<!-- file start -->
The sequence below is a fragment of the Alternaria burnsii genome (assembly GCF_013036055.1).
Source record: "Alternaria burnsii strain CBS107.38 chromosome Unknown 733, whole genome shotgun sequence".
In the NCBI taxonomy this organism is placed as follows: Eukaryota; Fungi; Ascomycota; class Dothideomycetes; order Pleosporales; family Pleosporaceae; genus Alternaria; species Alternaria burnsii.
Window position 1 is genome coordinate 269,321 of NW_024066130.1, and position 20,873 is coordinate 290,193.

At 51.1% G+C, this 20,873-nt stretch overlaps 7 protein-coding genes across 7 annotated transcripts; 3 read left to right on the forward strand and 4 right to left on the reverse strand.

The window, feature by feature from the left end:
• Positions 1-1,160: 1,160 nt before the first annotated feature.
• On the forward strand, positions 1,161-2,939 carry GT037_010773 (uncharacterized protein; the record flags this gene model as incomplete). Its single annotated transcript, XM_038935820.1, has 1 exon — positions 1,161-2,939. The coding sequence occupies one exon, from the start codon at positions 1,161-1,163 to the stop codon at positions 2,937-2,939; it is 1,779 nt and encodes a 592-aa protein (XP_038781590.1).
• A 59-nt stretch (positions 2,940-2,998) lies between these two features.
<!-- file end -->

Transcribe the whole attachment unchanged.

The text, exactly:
The sequence below is a fragment of the Alternaria burnsii genome (assembly GCF_013036055.1).
Source record: "Alternaria burnsii strain CBS107.38 chromosome Unknown 733, whole genome shotgun sequence".
In the NCBI taxonomy this organism is placed as follows: Eukaryota; Fungi; Ascomycota; class Dothideomycetes; order Pleosporales; family Pleosporaceae; genus Alternaria; species Alternaria burnsii.
Window position 1 is genome coordinate 269,321 of NW_024066130.1, and position 20,873 is coordinate 290,193.

At 51.1% G+C, this 20,873-nt stretch overlaps 7 protein-coding genes across 7 annotated transcripts; 3 read left to right on the forward strand and 4 right to left on the reverse strand.

The window, feature by feature from the left end:
• Positions 1-1,160: 1,160 nt before the first annotated feature.
• On the forward strand, positions 1,161-2,939 carry GT037_010773 (uncharacterized protein; the record flags this gene model as incomplete). Its single annotated transcript, XM_038935820.1, has 1 exon — positions 1,161-2,939. The coding sequence occupies one exon, from the start codon at positions 1,161-1,163 to the stop codon at positions 2,937-2,939; it is 1,779 nt and encodes a 592-aa protein (XP_038781590.1).
• A 59-nt stretch (positions 2,940-2,998) lies between these two features.